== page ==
While the Reds are still theoretically playing for this year, there are important issues looming on the horizon. The Reds have to decide if they are going to try to resign Mat Latos, Mike Leake, and/or Johnny Cueto. While Walt Jocketty has publicly stated that the Reds want to resign all three, he has also said (perhaps for bargaining leverage) that the Reds payroll may not be able to take on three major pitching contracts next off season.

While Mike Leake and Johnny Cueto both have had unambiguously great years, Mat Latos’ year is a bit more foggy than the rest. On the surface, Latos seems to be having a very-Latos-like year: His ERA (3.46) is in line with his career ERA (3.36). His ERA since being traded to the Reds has been shockingly stable: 3.48/3.16/3.46.

His xFIP (3.97) and FIP (3.61) don’t scream looming disaster, although they are both above his career rate. This is the point in the column where everyone braces themselves for the unsustainably-low BABIP. And yes, Mat has put up a very low BABIP this year (.266). But here is the strange thing about Latos: despite his stable ERA with the Reds, over those same three years his BABIP has fluctuated widely:


So while the back-of-the-baseball card stats seem to indicate Latos has returned to form, the deeper you dig, the more compacted the picture becomes. Latos has been striking out batters less frequently than he has in the past. Furthermore, his batted ball profile shows that Latos is giving up more fly balls and line drives than he did over the previous few years:


One number that we dont normally discuss is a pitcher’s infield fly ball rate. This (very self explanatory stat, yet abbreviated like a rare infectious disease, IFFB%) number is usually stable across a pitcher’s career, deviating with a random error of one or two percentage points. Since some pitchers have high IFFB%s (see: Matt Cain), it led baseball geeks writers to ask if a high infield fly ball percentage could explain pitchers who consistently out pitch their xFIP (which uses a stable home runs per fly ball rate). Turns out, it can’t.

Which brings me to Mat Latos in 2014. His IFFB% is 17.3%, which is the highest in all of baseball. This is an outlier from his career rate (11.2%), last year (11.8), and is almost double the year before (9.0%). This is not definitive evidence that Latos is going to regress in the coming year, but if these balls are redistributed according to his current GB/FB/LD percentages, then his current ERA will begin to move in the direction of his Skill Interactive Earned Run Average (4.09).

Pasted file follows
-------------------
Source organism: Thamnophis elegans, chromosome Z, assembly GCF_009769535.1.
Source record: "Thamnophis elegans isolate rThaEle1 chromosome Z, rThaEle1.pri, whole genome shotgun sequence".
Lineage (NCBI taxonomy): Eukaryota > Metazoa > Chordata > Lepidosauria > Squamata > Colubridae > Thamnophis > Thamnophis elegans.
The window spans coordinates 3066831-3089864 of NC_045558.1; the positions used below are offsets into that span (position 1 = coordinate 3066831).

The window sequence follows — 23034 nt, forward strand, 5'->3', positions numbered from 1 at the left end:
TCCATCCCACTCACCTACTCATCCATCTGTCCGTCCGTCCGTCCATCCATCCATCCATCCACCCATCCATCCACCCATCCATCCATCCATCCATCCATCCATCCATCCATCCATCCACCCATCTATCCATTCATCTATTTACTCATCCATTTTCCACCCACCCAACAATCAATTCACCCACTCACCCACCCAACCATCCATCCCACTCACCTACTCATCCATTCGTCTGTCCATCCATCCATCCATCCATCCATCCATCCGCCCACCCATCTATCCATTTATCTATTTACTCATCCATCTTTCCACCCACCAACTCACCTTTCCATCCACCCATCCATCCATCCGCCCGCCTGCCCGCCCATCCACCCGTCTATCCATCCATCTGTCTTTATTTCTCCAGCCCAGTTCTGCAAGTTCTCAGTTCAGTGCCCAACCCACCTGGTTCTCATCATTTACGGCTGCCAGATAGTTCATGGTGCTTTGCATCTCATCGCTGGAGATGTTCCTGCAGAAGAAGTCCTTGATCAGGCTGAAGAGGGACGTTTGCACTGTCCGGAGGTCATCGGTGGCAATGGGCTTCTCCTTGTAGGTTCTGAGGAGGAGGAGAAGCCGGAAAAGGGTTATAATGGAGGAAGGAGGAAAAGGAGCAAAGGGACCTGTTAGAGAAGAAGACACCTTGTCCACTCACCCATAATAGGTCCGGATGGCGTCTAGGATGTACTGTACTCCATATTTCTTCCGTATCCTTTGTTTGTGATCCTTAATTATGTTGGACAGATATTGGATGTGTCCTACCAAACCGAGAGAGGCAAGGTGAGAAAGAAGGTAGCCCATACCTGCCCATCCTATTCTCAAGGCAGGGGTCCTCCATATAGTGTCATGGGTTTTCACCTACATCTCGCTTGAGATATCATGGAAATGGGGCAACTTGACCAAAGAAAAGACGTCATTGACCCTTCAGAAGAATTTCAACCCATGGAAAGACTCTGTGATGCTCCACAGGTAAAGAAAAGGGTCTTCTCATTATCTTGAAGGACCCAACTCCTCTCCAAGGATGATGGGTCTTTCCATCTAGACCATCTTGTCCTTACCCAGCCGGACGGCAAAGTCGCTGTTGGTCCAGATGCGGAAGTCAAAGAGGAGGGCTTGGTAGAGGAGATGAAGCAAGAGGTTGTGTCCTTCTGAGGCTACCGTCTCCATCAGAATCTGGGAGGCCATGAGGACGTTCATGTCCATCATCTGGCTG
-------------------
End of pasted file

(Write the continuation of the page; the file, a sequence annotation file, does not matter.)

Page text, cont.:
There is one other major area that concerns me about Mat Latos: hitters are attacking his pitches more effectively than in the past. By that, I mean when hitters swing at pitches, they are making contact more often, and swing through pitches less than before.


[Z-contact standards for percentage of swings making contact in the strike zone, O-Contact% is the number of swings making contact outside the zone, while SwStr% is the percentage of strikes due to swing-and-miss]

Now, to be fair to Mat, he is pitching differently this year than he has in previous years. He has dramatically cut back on using his slider (down ten percent from last year) while tripling the use of his change up (up from 4% to 12% of his pitches). Perhaps this change has allowed Latos to succeed despite hitters making better contact than they have in the past.

But perhaps not. While Latos’ traditional stats may indicate that this year is just more of what we’ve always seen, his pitches are hit more than they used to, he is striking out fewer batters, and giving up more line drives than in the past.  Decades of baseball research tell us that pitchers have the most control over strikeouts, walks, and home runs.

Hoping a pitcher can induce weaker contact by changing their pitching repertoire is usually a bet that does not payoff well in the long run. Perhaps Latos has changed his pitch composition because he has improved his change up. Perhaps Latos is still not 100% and will return to his previous form next year. But thats the problem: we don’t know. Yet decision time is coming up for the Reds in just a few months. If this is the real Mat Latos, the Reds offseason has just become much more complicated.